PROPOSALS FOR NATIONAL HEALTH AND WELLBEING OUTCOMES RELATING TO THE PUBLIC BODIES (JOINT WORKING) (SCOTLAND) ACT 2014
Integration Authorities will have responsibility for the planning and resourcing of a significant proportion of health and social care services across Scotland. It is important that each Integration Authority has a consistent framework against which to plan, report and account for its activities so that the Integration Authority, the Health Board and Local Authority, Scottish Ministers and the public can assess progress made to improve outcomes locally and in different parts of the country.
An outcomes based approach encourages us all to focus on the difference that we make and not just on the inputs or processes over which we have control. The national outcomes for health and wellbeing under the Act need to strike a balance between national prescription and local flexibility. Moving to an outcome-based approach for health and social care will require a shift in culture and practice.
The health and wellbeing outcomes must therefore reflect the experience of people who use services and people in the workforce who are involved in planning and delivering person-centred care.
Scottish Ministers recognise that there must be a clear understanding of the purpose of each outcome, and each national outcome, and its relevant indicators, will be explained and expanded upon in guidance. Measurement of each national health and wellbeing outcome will rely on nationally gathered data to ensure consistency of definition and collection methodology. Indicators in support of the national outcomes are in development.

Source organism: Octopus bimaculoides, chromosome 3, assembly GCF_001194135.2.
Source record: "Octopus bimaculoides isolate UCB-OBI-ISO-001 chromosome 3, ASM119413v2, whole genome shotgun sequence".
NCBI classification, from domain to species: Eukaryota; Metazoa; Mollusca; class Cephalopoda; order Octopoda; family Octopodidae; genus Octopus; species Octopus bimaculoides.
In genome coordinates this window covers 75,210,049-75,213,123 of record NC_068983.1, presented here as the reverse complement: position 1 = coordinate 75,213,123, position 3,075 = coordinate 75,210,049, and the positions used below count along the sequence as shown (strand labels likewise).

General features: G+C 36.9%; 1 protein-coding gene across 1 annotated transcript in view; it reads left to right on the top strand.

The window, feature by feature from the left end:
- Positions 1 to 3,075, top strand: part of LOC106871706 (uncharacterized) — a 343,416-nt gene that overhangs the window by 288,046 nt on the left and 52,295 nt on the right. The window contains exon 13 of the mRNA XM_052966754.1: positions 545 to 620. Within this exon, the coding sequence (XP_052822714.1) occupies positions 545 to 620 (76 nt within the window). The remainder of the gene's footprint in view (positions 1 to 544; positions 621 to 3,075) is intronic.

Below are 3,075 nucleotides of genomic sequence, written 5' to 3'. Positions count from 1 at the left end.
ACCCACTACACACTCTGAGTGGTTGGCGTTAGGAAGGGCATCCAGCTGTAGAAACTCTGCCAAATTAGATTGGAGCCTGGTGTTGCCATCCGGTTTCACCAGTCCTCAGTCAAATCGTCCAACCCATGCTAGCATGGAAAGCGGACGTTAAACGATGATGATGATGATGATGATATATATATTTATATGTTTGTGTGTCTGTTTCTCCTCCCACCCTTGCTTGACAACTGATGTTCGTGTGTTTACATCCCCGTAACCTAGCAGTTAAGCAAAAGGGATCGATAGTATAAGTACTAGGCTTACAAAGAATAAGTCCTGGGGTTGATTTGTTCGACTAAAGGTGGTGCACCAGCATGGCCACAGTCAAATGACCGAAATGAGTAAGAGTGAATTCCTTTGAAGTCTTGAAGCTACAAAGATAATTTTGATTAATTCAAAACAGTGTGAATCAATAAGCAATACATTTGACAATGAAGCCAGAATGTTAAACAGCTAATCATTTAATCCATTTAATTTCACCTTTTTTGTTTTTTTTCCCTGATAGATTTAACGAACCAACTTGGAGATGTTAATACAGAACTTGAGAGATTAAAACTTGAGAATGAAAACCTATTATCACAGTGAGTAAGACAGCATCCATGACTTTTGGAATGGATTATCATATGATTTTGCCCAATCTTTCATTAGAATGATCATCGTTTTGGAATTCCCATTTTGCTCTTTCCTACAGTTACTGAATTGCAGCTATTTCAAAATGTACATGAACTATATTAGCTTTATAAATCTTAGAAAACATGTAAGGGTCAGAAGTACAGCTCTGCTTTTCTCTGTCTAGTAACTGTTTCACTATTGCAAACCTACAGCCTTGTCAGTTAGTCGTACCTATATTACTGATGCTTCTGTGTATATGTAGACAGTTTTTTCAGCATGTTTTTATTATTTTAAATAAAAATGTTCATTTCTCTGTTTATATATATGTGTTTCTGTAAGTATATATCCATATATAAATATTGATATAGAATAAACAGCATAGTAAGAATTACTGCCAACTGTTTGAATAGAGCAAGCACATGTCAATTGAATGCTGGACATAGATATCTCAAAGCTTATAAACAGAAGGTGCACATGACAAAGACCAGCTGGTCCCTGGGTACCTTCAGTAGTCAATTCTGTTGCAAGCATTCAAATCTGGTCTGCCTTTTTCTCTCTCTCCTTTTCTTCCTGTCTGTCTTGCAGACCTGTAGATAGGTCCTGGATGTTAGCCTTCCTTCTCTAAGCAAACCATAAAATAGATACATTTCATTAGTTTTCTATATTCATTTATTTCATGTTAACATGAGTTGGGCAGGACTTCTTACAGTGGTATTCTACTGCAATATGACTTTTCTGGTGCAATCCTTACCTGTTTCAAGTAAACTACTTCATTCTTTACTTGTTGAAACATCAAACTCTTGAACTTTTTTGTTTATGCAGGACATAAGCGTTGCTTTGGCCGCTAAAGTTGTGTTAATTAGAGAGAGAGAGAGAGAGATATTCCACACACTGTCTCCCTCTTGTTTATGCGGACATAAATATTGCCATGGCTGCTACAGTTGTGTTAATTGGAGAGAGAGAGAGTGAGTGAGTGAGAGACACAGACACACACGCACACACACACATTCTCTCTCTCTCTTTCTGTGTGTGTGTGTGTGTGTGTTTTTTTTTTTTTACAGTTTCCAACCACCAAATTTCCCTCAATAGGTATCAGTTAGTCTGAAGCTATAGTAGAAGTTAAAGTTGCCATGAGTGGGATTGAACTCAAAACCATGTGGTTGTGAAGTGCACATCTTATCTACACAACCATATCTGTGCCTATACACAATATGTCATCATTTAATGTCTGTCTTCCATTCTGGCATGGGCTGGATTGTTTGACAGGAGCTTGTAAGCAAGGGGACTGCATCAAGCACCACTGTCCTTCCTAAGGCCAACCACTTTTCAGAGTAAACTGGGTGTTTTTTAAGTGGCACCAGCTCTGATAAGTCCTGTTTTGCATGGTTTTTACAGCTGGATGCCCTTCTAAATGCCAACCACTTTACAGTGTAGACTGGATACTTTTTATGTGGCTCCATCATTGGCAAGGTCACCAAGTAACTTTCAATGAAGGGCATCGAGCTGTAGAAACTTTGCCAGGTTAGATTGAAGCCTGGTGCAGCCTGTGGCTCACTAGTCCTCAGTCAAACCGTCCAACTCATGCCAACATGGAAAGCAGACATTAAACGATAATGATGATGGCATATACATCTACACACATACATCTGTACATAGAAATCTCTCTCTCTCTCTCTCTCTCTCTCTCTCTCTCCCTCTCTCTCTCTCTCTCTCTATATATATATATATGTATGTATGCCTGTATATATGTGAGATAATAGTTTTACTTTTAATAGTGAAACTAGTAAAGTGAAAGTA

An outcomes working group of key stakeholders, including the third sector and service-user and carer organisations, and jointly chaired by a Community Health Partnership Director and Social Work Director is established. It was established to develop outcomes relating to health and social care, and associated indicators for tracking progress towards them. The Group has been working with Scottish Government officials to develop the draft outcomes.
The nine draft National Health and Wellbeing Outcomes, including a description of each outcome, is as follows:
Outcome 1: People are able to look after and improve their own health and wellbeing and live in good health for longer.
Policy Background: Integrated health and social care services must be planned for, and delivered, in person-centred ways that enable and support people to look after and improve their own health and wellbeing.
Our aim is to promote action to support a Scotland where people have the information, means, motivation, and opportunity to make the most of their genetic inheritance and to live a healthy life for as long as possible. Integrated health and social care services can influence this by the provision of appropriate information, and by working with individuals to identify how the assets the individual has, or can access in their local family/community, could support people to make those changes to happen.